Back Up Next

Debugging continues, the case is delivered - September 2021

This month we take care of final arrangements for the case, the glass hole measurements for the keyways as well as getting the proper height measurements for the final custom table that is currently on order.


The case arrives with the maker Fred Widman and his wife, Donna. It is made of a sturdy inner brass skeletal framing in which each glass pane can be inserted and locked into place thus allowing one to have access to the entire machine for purposes  of demonstration, maintenance or cleaning of the glass. Each pane is glazed in brass surround and individually removable; the case has 321 parts and weighs in at 116 lbs., about half the weight of the entire clock, and is 16.1 cubic feet. This is why once the case is in place it will never be removed and has to have each pane removable. Theoretically once all the glass is removed two men could very carefully lift off the skeleton which is about 50 lbs. But it is risky.

My plan is to remove the four bottom corner screws and then place the bottom rectangle of the case in place. Assemble and test the clock and then put the upper inner skeleton back on, screw it down and put in the glass.

The table top dimensions are correct but the final table will stand about 7" taller. The table shown here is merely a temporary one. The actual design, far more sturdy, is shown below.

This illustration shows the positions of the major dial work. 


The dials are cut out and positioned where they will appear near the glass. Notice the center post in the middle and is more clearly shown in the photo below. 


The post represents the height of the orrery and the ring the diameter of the orrery dial, first photo. This dial is, in fact a enamel dial that was replaced when we eventually moved on from a monochrome to polychrome format for the detailing and zodiacal figures. It is the correct size and so was useful in helping to determine the proper height of the custom table top. The second photo shows a paper line connecting the two upper paper dials taped on the glass and is the height where the orrery dial table is located.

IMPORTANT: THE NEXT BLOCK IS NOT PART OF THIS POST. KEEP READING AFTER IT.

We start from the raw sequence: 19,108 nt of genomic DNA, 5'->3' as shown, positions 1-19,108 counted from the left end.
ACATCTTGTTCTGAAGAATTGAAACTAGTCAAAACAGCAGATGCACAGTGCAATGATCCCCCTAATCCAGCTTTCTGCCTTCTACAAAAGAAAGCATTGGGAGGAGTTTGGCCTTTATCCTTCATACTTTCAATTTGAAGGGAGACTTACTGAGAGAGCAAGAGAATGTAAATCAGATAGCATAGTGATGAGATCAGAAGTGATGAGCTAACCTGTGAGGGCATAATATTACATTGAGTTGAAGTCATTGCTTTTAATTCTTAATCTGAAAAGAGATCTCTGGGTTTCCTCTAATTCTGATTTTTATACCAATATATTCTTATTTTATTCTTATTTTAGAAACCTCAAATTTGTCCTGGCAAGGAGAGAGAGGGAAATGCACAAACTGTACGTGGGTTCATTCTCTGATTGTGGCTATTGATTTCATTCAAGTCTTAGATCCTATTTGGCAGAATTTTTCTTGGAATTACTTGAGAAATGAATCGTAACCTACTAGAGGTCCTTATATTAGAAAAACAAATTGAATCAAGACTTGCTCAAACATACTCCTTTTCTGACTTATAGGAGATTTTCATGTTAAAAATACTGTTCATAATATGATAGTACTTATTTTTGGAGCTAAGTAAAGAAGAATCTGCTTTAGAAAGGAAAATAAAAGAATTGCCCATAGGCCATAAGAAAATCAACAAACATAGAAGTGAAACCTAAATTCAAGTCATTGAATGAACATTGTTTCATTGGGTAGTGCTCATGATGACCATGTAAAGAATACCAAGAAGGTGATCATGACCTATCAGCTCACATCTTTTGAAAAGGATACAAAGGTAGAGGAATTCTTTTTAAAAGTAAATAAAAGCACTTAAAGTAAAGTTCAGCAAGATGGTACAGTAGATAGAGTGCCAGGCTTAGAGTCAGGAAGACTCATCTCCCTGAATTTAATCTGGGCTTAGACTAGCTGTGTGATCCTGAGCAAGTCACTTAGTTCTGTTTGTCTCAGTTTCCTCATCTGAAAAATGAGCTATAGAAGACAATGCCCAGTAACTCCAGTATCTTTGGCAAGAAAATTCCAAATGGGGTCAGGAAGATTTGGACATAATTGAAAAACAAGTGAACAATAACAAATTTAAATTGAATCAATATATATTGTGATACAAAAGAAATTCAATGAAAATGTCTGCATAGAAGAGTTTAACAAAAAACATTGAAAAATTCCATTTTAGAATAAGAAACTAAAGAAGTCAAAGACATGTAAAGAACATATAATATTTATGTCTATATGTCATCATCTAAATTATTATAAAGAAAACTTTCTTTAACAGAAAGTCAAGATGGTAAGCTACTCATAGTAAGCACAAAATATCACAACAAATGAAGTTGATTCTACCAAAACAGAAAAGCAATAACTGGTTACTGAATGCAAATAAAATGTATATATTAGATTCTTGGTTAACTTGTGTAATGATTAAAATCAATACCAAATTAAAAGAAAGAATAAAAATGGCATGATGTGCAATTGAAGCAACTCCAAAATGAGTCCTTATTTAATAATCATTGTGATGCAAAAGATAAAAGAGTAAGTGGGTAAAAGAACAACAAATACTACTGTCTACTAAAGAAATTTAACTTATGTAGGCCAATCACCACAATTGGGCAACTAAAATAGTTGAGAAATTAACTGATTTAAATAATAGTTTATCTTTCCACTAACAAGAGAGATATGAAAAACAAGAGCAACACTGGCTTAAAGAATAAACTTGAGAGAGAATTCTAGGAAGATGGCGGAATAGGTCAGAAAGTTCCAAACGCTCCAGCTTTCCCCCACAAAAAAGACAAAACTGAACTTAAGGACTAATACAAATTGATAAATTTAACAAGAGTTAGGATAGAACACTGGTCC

There is a compromise that has to be made between having the table high enough to put all the dial work and mechanism near a favorable view and having the orrery dial rim just below eye-level so one can see all the planetary work. Generally skeleton clocks are displayed a bit lower than cased clocks as having an upper three-quarter view shows off the mechanism better. This is especially true in such a complex machine. The table was raised on temporary blocks until the right angle achieved at a height of 35.5"  That angle is shown by the yellow arrow. Note the one inch markers used as a gauge to judge the differing angle relative to height.

This photo shows nearly the anticipated eye-level and how the clock will look on the final table, it will be about an inch higher than what it seems here. What is nice about the making of the custom table, is the fact that if the clock is found eventually to be too low, one can always fit four wood risers to the current table legs.

This illustration is the hole diagram for the front glass showing where the the keyways are to be located. Each pane is made of 1/8", or what is commonly known as double-strength glass. Each pane is framed in brass channel with associated screws, corner, and longitudinal stripping hardware. The front pane assembly weighs in at 16 lbs. and so for normal winding and demonstration purposes it is better not to remove it. There are a total of ten holes shown, but we will be only using nine keyways.